I agree with your concern : the exercise is proposed before the explanation of the inference rules for the quantifiers : thus, we are not requested to use them.
The exercise asks to prove that the biconditional : ∀x Tet(b) ↔ ∃w Tet(b) is a logical truth, i.e. that
the two sides of the biconditional are logically equivalent (2nd ed : 2011, page 286).
The definition of logical equivalence is :
We say that two wffs with free variables are logically equivalent if, in
any possible circumstance, they are satified by the same objects. (page 278).
Note : if we want, we may consider only the non-trivial case :
∃w Tet(b) → ∀x Tet(b),
because for the other conditional, we have to note that : ∀x φ(x) → ∃w φ(x) holds in general.
The discussion about null quantication (page 283) has showed that :
if the variable x is not free in wff P, then we have the following
(logical) equivalences: ∀x P ⇔ P ⇔ ∃w P (see page 82 for the symbol : ⇔ which stay for logically equivalent, and is not the biconditional).
This means that : ∃w Tet(b), ∀x Tet(b) and Tet(b) are either all true or all false.
Consider the two cases :
(i) Tet(b) is t : then both ∃w Tet(b) and ∀x Tet(b) are t, and thus the biconditional : ∃w Tet(b) ↔ ∀x Tet(b) is t (because : t ↔ t is t);
(ii) Tet(b) is f : then both ∃w Tet(b) and ∀x Tet(b) are f, and thus the biconditional : ∃w Tet(b) ↔ ∀x Tet(b) is again t (because : f ↔ f is t).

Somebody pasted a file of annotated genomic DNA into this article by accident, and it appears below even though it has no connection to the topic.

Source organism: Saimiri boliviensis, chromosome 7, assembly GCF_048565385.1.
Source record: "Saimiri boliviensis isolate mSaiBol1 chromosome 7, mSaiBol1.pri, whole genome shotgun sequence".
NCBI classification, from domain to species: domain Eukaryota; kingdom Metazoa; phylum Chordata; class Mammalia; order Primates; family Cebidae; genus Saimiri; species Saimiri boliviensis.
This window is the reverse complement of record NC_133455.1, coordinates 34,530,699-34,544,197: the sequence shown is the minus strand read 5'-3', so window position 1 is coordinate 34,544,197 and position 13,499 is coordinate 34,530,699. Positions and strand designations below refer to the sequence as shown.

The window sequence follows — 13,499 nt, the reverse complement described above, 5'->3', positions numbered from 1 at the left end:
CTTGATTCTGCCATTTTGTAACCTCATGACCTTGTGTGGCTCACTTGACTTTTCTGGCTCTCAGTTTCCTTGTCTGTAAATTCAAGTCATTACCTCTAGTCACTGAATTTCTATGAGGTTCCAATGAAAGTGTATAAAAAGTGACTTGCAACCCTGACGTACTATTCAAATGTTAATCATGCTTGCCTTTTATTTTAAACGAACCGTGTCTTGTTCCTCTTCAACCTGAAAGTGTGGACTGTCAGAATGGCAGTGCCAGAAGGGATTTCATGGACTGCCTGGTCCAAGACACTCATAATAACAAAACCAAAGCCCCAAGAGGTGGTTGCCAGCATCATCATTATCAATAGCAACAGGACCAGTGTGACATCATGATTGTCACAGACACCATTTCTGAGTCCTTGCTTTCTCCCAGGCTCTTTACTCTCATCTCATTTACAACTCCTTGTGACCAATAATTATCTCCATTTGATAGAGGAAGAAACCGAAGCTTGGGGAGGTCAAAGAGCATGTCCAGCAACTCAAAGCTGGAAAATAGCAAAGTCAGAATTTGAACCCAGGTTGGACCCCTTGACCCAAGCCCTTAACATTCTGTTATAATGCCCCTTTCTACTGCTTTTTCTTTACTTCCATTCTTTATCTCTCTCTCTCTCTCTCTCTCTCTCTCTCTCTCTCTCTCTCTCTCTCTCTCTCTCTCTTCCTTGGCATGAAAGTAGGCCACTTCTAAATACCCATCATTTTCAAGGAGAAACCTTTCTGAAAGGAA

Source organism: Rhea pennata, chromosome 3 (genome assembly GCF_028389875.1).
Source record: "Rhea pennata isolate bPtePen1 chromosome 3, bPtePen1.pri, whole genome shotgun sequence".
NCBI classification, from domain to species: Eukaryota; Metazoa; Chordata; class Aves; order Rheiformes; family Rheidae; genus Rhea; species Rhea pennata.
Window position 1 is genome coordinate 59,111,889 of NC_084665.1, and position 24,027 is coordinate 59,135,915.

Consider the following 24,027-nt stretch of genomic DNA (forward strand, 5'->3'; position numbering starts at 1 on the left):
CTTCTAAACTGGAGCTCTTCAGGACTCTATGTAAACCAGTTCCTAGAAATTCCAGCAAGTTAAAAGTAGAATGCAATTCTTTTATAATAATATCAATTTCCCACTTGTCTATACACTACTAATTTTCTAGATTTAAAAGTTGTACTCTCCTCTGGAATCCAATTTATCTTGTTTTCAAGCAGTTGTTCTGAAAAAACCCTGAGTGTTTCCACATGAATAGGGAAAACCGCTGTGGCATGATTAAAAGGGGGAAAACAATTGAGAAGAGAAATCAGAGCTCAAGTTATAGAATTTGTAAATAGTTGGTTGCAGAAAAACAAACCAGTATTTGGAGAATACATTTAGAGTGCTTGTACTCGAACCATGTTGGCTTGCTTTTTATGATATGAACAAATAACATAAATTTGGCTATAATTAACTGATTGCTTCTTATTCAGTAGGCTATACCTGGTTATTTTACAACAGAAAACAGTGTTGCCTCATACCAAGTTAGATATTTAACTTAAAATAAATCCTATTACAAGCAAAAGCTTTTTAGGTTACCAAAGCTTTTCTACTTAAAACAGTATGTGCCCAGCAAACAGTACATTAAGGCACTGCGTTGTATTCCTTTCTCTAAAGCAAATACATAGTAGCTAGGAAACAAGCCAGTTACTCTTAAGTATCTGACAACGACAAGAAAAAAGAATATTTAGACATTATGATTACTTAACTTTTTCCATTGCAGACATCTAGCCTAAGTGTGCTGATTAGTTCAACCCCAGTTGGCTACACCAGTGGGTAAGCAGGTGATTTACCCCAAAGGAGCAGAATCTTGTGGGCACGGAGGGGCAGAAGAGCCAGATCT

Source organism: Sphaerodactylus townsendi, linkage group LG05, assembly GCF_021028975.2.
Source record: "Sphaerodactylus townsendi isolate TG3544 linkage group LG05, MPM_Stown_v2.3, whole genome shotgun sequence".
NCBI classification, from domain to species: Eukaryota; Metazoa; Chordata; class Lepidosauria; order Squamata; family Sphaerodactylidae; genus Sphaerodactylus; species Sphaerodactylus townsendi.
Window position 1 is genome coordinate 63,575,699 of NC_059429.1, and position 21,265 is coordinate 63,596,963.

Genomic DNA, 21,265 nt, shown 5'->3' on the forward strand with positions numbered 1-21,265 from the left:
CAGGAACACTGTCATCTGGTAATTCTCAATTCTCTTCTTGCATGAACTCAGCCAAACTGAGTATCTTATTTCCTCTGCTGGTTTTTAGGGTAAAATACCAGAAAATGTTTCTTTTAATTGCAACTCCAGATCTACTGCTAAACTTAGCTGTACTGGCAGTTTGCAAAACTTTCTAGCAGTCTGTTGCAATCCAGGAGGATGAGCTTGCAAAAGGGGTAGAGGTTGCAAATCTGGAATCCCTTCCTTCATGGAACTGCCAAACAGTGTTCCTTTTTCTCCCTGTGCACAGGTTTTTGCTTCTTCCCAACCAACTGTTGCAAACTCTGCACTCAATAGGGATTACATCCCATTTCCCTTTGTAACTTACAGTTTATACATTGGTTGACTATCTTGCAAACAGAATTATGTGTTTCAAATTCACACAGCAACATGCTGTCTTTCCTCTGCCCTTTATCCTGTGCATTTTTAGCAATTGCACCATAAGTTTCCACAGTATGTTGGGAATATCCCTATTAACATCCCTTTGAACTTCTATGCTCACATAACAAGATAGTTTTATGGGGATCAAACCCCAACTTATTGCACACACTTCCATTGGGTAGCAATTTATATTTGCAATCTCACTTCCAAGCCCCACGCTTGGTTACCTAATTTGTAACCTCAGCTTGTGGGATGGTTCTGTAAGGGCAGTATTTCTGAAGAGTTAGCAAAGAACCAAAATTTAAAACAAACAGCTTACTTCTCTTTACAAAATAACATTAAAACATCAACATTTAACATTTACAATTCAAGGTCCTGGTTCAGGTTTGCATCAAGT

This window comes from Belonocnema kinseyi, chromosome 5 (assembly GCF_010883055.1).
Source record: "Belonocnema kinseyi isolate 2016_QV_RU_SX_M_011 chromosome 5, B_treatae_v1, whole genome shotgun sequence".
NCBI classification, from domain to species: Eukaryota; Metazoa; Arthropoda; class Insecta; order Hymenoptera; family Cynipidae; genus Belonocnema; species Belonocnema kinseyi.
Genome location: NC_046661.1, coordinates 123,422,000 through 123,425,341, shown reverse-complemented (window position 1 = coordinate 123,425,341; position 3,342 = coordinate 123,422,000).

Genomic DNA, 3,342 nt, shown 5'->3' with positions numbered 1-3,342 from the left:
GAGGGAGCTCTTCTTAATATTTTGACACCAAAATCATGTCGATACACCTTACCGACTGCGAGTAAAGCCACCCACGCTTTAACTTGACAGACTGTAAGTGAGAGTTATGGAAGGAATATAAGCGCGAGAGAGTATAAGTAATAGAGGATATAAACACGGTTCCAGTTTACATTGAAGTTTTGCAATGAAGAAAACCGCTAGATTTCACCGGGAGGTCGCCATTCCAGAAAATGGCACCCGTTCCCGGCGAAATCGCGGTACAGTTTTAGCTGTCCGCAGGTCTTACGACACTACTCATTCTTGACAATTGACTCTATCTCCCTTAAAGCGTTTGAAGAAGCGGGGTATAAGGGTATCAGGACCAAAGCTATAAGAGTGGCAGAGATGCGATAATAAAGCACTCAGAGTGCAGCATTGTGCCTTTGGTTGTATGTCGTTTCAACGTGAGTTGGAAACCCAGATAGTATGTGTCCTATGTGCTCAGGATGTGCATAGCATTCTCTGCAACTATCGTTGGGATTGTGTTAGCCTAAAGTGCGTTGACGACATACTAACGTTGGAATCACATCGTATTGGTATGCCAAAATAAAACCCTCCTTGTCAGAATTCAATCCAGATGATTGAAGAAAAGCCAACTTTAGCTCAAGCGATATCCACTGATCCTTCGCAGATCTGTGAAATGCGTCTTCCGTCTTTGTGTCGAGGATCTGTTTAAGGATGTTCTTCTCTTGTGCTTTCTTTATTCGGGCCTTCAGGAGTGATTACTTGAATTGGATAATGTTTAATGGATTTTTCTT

Conclusion : in any possible circumstance, the formula ∃w Tet(b) ↔ ∀x Tet(b) is satisfied, and thus it is a logical truth.
For a derivation with the inference rules of the book (i.e. with Natural Deduction) we consider only the non-trivial case :
∃w Tet(b) → ∀x Tet(b).
Here we need to note that the (meta-) expressions φ(x,y) neither means that the listed variables occur free nor that no other ones occur free.
We have to "read carefully" the Universal Introduction (∀ Intro) rule (page 352) :
if we have a derivation of φ[c/x] (i.e. the formula obtained from φ(x) replacing all occurrences of the variable x with the term c) and c does not occur in φ or in any undischarged assumption of the derivation, then we are licensed to derive ∀xφ. In symbols : φ[c/x] ⊢ ∀x φ.
1) ∃w Tet(b) --- assumption [a]
start a subproof :
2) Tet(b) --- assumed for ∃ Elim (page 357) : we introduce a new constant symbol, say c, replacing all the occurrences of w in Tet(b) with c, along with the assumption that the object denoted by c satisfies the formula Tet(b); but there is no occurrences of w in Tet(b), thus the result of Tet(b)[c/w] is Tet(b) itself.
3) ∀x Tet(b) --- from 2) by ∀ Intro
end of subproof;
4) ∀x Tet(b) --- from 1) and the subproof above, by ∃ Elim
5) ∃w Tet(b) → ∀x Tet(b) --- from 1) and 4) by → Intro, discharging the assumption [a].